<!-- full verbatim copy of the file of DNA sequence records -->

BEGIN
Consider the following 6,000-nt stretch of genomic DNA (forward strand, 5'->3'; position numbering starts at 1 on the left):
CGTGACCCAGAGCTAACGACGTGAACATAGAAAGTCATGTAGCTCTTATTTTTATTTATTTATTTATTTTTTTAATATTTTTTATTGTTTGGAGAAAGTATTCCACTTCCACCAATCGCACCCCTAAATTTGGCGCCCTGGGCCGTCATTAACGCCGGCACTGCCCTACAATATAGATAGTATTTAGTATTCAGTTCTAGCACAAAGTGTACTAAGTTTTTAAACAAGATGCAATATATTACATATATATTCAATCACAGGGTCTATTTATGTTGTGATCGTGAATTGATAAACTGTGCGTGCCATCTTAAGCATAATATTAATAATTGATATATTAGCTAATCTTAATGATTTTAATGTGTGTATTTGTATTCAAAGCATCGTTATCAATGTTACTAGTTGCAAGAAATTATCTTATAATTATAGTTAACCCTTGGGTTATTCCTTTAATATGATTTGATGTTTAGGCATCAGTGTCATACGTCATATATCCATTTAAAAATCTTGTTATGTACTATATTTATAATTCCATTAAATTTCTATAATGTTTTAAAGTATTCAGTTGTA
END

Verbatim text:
Consider the following 6,000-nt stretch of genomic DNA (forward strand, 5'->3'; position numbering starts at 1 on the left):
CGTGACCCAGAGCTAACGACGTGAACATAGAAAGTCATGTAGCTCTTATTTTTATTTATTTATTTATTTTTTTAATATTTTTTATTGTTTGGAGAAAGTATTCCACTTCCACCAATCGCACCCCTAAATTTGGCGCCCTGGGCCGTCATTAACGCCGGCACTGCCCTACAATATAGATAGTATTTAGTATTCAGTTCTAGCACAAAGTGTACTAAGTTTTTAAACAAGATGCAATATATTACATATATATTCAATCACAGGGTCTATTTATGTTGTGATCGTGAATTGATAAACTGTGCGTGCCATCTTAAGCATAATATTAATAATTGATATATTAGCTAATCTTAATGATTTTAATGTGTGTATTTGTATTCAAAGCATCGTTATCAATGTTACTAGTTGCAAGAAATTATCTTATAATTATAGTTAACCCTTGGGTTATTCCTTTAATATGATTTGATGTTTAGGCATCAGTGTCATACGTCATATATCCATTTAAAAATCTTGTTATGTACTATATTTATAATTCCATTAAATTTCTATAATGTTTTAAAGTATTCAGTTGTA